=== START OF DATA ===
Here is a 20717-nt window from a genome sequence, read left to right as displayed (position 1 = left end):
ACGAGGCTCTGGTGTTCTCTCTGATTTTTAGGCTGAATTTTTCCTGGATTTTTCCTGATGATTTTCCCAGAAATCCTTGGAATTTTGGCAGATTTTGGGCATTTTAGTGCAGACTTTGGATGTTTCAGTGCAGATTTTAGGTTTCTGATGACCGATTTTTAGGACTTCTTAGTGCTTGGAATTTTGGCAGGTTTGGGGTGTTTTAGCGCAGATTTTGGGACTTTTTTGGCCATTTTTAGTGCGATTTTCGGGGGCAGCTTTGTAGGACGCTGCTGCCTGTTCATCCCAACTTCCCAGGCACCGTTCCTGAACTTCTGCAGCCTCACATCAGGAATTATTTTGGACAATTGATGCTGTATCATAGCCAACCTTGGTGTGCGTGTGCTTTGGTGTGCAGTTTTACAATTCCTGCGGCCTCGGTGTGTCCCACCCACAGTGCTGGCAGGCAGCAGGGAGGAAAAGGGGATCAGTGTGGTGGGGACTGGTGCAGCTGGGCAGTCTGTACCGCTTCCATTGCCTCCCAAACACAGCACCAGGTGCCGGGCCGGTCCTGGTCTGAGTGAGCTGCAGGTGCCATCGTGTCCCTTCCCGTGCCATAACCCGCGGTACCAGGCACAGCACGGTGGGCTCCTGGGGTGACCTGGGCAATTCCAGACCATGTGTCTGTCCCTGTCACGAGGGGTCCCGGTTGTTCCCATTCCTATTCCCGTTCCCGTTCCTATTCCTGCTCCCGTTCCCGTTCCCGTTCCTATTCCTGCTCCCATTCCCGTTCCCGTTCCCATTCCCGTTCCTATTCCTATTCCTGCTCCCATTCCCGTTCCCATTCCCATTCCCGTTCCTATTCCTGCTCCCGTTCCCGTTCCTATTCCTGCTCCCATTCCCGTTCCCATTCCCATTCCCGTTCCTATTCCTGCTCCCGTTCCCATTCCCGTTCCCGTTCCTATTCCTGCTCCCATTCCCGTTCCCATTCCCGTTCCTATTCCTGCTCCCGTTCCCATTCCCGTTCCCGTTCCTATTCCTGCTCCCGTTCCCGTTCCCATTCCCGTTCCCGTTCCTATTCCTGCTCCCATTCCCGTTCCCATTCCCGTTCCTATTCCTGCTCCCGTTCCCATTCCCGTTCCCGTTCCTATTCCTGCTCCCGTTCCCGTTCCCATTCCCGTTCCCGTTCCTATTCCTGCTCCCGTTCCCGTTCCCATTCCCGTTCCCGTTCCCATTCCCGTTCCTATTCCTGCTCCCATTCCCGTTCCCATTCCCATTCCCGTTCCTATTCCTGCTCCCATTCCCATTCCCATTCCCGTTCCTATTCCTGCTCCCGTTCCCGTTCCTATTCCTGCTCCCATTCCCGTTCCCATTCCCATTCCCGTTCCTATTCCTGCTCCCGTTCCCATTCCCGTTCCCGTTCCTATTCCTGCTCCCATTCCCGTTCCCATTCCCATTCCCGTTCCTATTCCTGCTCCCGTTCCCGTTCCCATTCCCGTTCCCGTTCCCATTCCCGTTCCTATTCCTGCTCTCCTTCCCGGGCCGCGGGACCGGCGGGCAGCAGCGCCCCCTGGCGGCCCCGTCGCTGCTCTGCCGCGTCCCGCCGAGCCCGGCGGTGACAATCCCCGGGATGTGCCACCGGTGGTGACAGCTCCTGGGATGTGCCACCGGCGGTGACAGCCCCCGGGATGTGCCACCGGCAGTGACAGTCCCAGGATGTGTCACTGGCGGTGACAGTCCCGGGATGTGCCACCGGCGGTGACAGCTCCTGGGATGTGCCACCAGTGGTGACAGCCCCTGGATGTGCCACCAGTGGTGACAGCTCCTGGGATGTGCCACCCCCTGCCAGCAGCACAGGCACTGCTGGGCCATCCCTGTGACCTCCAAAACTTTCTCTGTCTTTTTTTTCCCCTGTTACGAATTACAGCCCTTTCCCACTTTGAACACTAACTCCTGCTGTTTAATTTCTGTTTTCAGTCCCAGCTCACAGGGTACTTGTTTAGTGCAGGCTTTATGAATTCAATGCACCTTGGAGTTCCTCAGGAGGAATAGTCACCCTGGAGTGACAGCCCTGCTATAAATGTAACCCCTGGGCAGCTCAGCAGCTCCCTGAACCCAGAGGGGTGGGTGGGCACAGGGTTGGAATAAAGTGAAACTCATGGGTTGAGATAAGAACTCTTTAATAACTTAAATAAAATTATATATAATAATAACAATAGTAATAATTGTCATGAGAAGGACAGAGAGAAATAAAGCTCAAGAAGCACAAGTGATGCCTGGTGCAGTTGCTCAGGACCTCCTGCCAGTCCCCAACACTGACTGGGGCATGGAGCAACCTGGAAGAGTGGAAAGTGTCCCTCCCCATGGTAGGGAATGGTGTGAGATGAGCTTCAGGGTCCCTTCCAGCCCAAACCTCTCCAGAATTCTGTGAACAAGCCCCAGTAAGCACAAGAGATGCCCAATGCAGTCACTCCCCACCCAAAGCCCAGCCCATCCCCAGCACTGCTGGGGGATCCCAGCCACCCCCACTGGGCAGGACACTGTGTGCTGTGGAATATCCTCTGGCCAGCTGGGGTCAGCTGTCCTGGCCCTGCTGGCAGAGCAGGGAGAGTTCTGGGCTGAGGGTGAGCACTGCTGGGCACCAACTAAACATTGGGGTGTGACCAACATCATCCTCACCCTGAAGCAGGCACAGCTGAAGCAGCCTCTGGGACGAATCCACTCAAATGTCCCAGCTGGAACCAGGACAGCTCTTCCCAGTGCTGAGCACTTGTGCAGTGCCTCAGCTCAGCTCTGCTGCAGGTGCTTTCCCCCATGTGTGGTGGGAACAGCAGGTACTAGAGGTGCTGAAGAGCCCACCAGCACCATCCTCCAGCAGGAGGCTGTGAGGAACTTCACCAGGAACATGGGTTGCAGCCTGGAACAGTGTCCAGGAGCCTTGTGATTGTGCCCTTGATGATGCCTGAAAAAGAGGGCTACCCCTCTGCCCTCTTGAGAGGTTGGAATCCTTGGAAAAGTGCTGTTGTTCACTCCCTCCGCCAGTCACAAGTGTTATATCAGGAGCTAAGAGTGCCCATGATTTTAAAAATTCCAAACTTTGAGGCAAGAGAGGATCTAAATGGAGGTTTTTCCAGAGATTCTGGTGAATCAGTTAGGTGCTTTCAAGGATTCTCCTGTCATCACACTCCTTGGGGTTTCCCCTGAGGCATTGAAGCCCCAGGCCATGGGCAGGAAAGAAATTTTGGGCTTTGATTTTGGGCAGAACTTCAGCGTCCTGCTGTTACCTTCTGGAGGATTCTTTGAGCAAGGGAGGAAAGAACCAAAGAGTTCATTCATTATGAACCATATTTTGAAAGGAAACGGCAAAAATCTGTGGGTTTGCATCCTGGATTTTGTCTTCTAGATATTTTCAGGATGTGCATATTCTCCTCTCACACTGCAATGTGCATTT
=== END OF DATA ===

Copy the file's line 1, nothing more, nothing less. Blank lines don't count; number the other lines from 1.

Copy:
Here is a 20717-nt window from a genome sequence, read left to right as displayed (position 1 = left end):